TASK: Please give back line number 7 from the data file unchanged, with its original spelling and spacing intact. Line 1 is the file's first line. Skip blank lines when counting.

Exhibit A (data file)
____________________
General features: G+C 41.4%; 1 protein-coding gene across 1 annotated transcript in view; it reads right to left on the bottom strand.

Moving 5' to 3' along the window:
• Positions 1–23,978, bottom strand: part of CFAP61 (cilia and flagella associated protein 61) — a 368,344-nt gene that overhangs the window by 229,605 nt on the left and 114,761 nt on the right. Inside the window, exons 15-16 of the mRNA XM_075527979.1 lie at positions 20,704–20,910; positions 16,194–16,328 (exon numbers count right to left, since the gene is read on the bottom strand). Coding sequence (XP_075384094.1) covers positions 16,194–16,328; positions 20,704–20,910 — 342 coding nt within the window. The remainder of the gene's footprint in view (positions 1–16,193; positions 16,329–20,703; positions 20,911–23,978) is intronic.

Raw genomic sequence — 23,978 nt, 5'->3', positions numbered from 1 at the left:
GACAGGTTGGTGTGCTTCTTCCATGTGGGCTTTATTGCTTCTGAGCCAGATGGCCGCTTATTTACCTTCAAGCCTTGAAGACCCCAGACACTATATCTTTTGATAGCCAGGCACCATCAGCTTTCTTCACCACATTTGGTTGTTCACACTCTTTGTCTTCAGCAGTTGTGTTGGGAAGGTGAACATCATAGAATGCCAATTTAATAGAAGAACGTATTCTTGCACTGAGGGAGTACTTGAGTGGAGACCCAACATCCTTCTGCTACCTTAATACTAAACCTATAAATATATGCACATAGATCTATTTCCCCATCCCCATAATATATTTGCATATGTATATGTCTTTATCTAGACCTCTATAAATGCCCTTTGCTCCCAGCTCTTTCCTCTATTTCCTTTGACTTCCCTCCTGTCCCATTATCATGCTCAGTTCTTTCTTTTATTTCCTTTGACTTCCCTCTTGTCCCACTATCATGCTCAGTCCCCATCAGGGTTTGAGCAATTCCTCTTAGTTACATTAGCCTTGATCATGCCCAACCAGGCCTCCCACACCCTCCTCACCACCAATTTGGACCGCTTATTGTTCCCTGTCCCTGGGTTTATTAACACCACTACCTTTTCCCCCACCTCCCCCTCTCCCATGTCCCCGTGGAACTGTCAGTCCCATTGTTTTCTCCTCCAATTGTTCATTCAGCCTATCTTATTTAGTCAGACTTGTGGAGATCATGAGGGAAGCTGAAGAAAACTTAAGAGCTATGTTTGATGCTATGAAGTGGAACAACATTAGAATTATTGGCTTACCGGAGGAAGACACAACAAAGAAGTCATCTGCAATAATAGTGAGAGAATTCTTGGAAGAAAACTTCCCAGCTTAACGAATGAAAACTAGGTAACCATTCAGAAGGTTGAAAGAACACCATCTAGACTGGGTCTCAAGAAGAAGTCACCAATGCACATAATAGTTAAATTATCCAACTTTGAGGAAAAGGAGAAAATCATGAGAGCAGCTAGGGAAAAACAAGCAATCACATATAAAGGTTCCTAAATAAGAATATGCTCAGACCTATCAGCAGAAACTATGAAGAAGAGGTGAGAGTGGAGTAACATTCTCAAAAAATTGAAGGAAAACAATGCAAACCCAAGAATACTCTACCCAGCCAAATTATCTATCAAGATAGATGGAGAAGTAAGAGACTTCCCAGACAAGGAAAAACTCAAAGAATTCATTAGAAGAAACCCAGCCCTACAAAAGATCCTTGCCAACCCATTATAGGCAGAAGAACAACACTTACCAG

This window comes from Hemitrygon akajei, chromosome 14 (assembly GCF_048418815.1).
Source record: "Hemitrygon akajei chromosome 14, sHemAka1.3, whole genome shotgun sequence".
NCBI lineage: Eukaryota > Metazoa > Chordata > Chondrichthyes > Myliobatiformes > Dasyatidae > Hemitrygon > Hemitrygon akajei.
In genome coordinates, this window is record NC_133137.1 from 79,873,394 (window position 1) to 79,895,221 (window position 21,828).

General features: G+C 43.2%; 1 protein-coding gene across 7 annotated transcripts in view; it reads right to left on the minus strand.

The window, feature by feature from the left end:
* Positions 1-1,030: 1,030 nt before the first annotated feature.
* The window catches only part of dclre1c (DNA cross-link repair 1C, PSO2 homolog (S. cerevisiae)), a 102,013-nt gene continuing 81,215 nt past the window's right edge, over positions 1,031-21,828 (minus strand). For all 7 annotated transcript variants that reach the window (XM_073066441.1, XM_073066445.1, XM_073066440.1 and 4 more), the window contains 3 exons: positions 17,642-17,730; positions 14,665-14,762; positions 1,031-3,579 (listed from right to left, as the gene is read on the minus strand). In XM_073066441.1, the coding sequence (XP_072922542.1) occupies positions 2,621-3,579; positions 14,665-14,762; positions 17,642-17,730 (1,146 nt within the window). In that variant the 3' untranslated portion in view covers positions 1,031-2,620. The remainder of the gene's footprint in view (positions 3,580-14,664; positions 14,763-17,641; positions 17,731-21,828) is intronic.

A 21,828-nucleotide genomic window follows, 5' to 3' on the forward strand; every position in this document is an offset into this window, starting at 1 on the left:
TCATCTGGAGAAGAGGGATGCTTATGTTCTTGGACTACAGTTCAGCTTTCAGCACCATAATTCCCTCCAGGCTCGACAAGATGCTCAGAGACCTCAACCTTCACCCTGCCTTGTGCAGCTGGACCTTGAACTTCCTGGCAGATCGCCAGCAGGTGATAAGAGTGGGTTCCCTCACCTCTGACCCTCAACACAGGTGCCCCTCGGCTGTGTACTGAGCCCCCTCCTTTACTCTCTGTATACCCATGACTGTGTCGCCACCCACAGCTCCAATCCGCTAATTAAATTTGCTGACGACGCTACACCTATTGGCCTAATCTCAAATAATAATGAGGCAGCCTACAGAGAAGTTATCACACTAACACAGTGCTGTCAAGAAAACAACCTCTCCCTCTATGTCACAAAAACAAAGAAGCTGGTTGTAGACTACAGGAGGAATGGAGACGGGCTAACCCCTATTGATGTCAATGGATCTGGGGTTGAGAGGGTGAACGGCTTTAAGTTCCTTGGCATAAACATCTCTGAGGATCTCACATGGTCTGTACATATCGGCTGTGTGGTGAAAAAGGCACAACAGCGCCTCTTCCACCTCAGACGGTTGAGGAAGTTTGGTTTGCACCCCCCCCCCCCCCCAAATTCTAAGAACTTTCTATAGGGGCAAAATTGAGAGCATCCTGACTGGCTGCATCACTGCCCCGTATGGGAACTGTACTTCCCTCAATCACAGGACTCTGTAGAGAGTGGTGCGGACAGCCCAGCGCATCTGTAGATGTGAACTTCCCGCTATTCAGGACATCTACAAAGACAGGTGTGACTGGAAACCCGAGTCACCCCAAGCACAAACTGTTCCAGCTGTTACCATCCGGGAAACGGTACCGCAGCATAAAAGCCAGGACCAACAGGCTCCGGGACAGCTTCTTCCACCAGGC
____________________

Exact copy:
Source record: "Hemitrygon akajei chromosome 14, sHemAka1.3, whole genome shotgun sequence".